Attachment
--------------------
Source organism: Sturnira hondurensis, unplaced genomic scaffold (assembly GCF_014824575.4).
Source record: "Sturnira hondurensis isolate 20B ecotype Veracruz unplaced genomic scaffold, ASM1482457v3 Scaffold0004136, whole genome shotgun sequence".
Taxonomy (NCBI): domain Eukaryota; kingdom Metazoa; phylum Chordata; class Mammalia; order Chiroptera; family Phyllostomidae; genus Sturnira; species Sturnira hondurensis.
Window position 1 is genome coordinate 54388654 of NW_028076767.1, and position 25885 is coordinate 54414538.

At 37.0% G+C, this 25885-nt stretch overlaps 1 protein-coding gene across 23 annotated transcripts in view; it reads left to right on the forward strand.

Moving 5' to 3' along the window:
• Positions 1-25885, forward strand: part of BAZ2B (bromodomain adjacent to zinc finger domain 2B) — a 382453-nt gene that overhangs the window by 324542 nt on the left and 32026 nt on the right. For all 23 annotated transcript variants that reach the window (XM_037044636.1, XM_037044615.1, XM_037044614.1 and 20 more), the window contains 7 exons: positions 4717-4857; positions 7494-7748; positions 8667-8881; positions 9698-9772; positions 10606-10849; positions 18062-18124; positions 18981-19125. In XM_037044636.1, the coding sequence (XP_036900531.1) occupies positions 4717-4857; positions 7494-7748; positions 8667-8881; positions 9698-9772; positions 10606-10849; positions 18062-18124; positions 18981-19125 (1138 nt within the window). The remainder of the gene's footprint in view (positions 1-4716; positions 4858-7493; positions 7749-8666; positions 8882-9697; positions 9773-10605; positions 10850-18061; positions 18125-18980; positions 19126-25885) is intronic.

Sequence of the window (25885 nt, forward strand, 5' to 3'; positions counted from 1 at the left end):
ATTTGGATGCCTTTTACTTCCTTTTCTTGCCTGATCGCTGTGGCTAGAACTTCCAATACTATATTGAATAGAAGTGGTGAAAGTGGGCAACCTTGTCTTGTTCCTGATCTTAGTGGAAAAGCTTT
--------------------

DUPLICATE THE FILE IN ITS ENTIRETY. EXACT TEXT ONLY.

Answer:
Source organism: Sturnira hondurensis, unplaced genomic scaffold (assembly GCF_014824575.4).
Source record: "Sturnira hondurensis isolate 20B ecotype Veracruz unplaced genomic scaffold, ASM1482457v3 Scaffold0004136, whole genome shotgun sequence".
Taxonomy (NCBI): domain Eukaryota; kingdom Metazoa; phylum Chordata; class Mammalia; order Chiroptera; family Phyllostomidae; genus Sturnira; species Sturnira hondurensis.
Window position 1 is genome coordinate 54388654 of NW_028076767.1, and position 25885 is coordinate 54414538.

At 37.0% G+C, this 25885-nt stretch overlaps 1 protein-coding gene across 23 annotated transcripts in view; it reads left to right on the forward strand.

Moving 5' to 3' along the window:
• Positions 1-25885, forward strand: part of BAZ2B (bromodomain adjacent to zinc finger domain 2B) — a 382453-nt gene that overhangs the window by 324542 nt on the left and 32026 nt on the right. For all 23 annotated transcript variants that reach the window (XM_037044636.1, XM_037044615.1, XM_037044614.1 and 20 more), the window contains 7 exons: positions 4717-4857; positions 7494-7748; positions 8667-8881; positions 9698-9772; positions 10606-10849; positions 18062-18124; positions 18981-19125. In XM_037044636.1, the coding sequence (XP_036900531.1) occupies positions 4717-4857; positions 7494-7748; positions 8667-8881; positions 9698-9772; positions 10606-10849; positions 18062-18124; positions 18981-19125 (1138 nt within the window). The remainder of the gene's footprint in view (positions 1-4716; positions 4858-7493; positions 7749-8666; positions 8882-9697; positions 9773-10605; positions 10850-18061; positions 18125-18980; positions 19126-25885) is intronic.

Sequence of the window (25885 nt, forward strand, 5' to 3'; positions counted from 1 at the left end):
ATTTGGATGCCTTTTACTTCCTTTTCTTGCCTGATCGCTGTGGCTAGAACTTCCAATACTATATTGAATAGAAGTGGTGAAAGTGGGCAACCTTGTCTTGTTCCTGATCTTAGTGGAAAAGCTTT